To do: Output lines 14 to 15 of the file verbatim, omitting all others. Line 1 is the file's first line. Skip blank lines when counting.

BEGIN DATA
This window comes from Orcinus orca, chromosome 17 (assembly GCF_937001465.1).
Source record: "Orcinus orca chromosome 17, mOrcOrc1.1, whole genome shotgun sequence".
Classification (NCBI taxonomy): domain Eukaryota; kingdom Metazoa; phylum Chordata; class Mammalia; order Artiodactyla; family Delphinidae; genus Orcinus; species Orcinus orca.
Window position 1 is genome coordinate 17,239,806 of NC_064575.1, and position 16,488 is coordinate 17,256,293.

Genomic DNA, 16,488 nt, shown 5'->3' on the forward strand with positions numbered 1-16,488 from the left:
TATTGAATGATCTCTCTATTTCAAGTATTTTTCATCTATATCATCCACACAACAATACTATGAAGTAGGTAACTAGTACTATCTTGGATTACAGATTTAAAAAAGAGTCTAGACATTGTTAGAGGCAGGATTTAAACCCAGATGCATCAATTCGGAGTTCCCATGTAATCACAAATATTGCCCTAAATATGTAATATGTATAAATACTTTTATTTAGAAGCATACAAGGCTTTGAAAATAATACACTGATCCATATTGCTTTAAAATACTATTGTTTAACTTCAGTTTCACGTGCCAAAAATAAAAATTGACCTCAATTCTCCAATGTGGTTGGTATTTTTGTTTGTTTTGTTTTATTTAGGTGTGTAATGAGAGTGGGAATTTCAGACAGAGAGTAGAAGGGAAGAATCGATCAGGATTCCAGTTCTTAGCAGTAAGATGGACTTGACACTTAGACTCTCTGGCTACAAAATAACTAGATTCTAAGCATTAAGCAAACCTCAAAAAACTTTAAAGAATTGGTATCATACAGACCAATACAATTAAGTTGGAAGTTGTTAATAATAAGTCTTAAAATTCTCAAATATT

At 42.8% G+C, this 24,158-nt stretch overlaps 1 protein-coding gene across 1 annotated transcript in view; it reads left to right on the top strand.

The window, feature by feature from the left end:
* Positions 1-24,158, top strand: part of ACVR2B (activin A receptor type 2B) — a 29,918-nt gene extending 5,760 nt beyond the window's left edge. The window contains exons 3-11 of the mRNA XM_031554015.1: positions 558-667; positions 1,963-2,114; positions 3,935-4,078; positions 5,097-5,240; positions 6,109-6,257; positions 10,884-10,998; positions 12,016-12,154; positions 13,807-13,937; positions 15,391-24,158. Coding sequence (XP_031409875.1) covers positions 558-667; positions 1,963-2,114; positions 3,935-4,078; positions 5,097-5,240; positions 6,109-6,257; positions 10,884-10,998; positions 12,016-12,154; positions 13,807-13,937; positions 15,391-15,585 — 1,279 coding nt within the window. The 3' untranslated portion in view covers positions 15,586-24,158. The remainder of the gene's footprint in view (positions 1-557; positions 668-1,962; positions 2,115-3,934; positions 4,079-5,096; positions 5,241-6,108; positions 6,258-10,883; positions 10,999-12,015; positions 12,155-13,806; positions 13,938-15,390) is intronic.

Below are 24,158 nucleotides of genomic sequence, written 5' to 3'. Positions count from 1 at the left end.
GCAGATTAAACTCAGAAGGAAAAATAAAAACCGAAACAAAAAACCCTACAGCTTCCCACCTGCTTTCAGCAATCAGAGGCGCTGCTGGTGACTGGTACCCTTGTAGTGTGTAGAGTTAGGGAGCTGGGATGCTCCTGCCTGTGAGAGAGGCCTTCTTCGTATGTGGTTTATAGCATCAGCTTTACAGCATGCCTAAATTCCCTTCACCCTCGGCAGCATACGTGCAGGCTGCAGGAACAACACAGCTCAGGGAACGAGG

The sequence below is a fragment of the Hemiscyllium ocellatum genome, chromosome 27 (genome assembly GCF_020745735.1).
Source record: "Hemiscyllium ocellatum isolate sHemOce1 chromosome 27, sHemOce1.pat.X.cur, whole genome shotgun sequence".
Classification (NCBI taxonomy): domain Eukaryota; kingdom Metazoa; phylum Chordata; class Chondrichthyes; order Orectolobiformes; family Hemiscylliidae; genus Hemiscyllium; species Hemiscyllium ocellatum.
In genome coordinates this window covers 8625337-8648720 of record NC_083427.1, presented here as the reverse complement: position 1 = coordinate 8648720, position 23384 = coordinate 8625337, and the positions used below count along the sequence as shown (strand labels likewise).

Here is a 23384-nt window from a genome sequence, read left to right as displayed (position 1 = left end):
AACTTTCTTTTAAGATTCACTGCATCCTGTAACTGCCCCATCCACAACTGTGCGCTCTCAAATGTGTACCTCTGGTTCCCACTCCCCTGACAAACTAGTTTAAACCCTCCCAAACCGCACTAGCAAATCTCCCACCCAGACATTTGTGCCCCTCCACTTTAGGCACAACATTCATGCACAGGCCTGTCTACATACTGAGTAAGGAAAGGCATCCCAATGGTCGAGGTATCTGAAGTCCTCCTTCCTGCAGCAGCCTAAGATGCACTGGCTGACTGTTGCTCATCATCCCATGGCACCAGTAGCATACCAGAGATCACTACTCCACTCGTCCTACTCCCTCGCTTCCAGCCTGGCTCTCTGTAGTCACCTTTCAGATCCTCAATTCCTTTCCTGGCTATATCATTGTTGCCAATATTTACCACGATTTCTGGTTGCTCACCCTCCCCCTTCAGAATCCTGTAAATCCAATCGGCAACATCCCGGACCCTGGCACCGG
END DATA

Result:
Classification (NCBI taxonomy): domain Eukaryota; kingdom Metazoa; phylum Chordata; class Chondrichthyes; order Orectolobiformes; family Hemiscylliidae; genus Hemiscyllium; species Hemiscyllium ocellatum.
In genome coordinates this window covers 8625337-8648720 of record NC_083427.1, presented here as the reverse complement: position 1 = coordinate 8648720, position 23384 = coordinate 8625337, and the positions used below count along the sequence as shown (strand labels likewise).